Earlier this week, the federal government’s National Science Foundation (NSF), an entity created to encourage the study of science—encouragement that it achieves by awarding grants to scholars and universities—announced that it had awarded a grant to study what people say about themselves and others in social media. The NSF dubbed the project Truthy, a reference to comedian Stephen Colbert’s invention and hilarious use of the word “truthiness.”
The reference to Colbert is cute, and he is a very funny guy, but when the feds get into the business of monitoring speech, it is surely no joke; it is a nightmare. It is part of the Obama administration’s persistent efforts to monitor communication and scrutinize the expressions of opinions it hates and fears.
CIA routinely ghost writes propaganda which it forces US and European journalists to publish under their own names.
James Woolsey CIA Denies Operation Mockingbird to WeAreChange
RT, Russia – German journalist and editor Udo Ulfkotte says he was forced to publish the works of intelligence agents under his own name, adding that noncompliance ran the risk of being fired.
“I ended up publishing articles under my own name written by agents of the CIA and other intelligence services, especially the German secret service,” Ulfkotte told Russia Insider. He made similar comments to RT in an exclusive interview at the beginning of October.
“One day the BND (German foreign intelligence agency) came to my office at the Frankfurter Allgemeine in Frankfurt. They wanted me to write an article about Libya and Colonel Muammar Gaddafi…They gave me all this secret information and they just wanted me to sign the article with my name,” Ulfkotte told RT.
By Jordan Michael Smith / http://www.bostonglobe.com
THE VOTERS WHO put Barack Obama in office expected some big changes. From the NSA’s warrantless wiretapping to Guantanamo Bay to the Patriot Act, candidate Obama was a defender of civil liberties and privacy, promising a dramatically different approach from his predecessor.
But six years into his administration, the Obama version of national security looks almost indistinguishable from the one he inherited. Guantanamo Bay remains open. The NSA has, if anything, become more aggressive in monitoring Americans. Drone strikes have escalated. Most recently it was reported that the same president who won a Nobel Prize in part for promoting nuclear disarmament is spending up to $1 trillion modernizing and revitalizing America’s nuclear weapons.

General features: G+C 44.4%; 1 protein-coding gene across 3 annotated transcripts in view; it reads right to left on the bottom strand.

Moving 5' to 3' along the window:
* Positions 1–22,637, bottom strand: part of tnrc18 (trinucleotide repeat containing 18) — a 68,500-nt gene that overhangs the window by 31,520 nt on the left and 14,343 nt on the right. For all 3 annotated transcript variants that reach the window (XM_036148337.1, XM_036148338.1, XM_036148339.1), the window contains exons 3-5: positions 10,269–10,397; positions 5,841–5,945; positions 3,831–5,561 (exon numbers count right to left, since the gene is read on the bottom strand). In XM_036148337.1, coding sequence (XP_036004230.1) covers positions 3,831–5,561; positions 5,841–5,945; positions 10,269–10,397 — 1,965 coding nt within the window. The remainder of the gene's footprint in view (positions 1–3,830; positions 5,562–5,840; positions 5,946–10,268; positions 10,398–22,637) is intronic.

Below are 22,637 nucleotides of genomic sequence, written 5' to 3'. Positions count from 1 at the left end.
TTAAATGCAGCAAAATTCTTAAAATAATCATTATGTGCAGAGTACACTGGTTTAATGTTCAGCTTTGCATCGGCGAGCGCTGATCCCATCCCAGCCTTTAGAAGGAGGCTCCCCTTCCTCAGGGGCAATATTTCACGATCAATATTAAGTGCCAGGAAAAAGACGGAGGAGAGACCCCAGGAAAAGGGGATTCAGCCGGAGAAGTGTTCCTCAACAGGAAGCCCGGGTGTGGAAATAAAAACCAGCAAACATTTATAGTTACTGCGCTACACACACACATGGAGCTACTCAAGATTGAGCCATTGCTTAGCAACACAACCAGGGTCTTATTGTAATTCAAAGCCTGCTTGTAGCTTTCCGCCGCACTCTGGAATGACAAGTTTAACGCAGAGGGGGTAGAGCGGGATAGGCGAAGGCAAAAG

Why did the face in the Oval Office change but the policies remain the same? Critics tend to focus on Obama himself, a leader who perhaps has shifted with politics to take a harder line. But Tufts University political scientist Michael J. Glennon has a more pessimistic answer: Obama couldn’t have changed policies much even if he tried.
The Obama administration has quietly approved a substantial expansion of the terrorist watchlist system, authorizing a secret process that requires neither “concrete facts” nor “irrefutable evidence” to designate an American or foreigner as a terrorist, according to a key government document obtained by The Intercept.
The “March 2013 Watchlisting Guidance,” a 166-page document issued last year by the National Counterterrorism Center, spells out the government’s secret rules for putting individuals on its main terrorist database, as well as the no fly list and the selectee list, which triggers enhanced screening at airports and border crossings. The new guidelines allow individuals to be designated as representatives of terror organizations without any evidence they are actually connected to such organizations, and it gives a single White House official the unilateral authority to place entire “categories” of people the government is tracking onto the no fly and selectee lists. It broadens the authority of government officials to “nominate” people to the watchlists based on what is vaguely described as “fragmentary information.” It also allows for dead people to be watchlisted.
By Anthony Zurche / http://www.bbc.com/
Much of the commentary on the unrest in Ferguson, Missouri, following the shooting death of Michael Brown by a police officer has been dominated by liberal outrage over what some see as racial injustice.
There is, however, a growing chorus from the conservative movement’s libertarian wing that connects the perceived overreaction by a militarised local law enforcement to their critique of the heavy-handed power of government.
“The state is big and powerful and violent and can hurt you, whether it’s the FDA, the state prosecutor or the local police force,” writes Hot Air blog’s Mary Katharine Ham, concisely summarising the gist of this libertarian argument.
Mandrel Stuart and his girlfriend were on a date driving on Interstate 66 toward the District when a Fairfax County police cruiser pulled out of the median and raced after them. The cruiser kept pace alongside Stuart’s old blue Yukon for a while, then followed behind for several miles before turning on its flashing lights.
The traffic stop on that balmy afternoon in August 2012 was the beginning of a dizzying encounter that would leave Stuart shaken and wondering whether he had been singled out because he was black and had a police record.
Over the next two hours, he would be detained without charges, handcuffed and taken to a nearby police station. He also would be stripped of $17,550 in cash — money that he had earned through the Smoking Roosters, a small barbecue restaurant he owned in Staunton, Va. Stuart said he was going to use the money that night for supplies and equipment.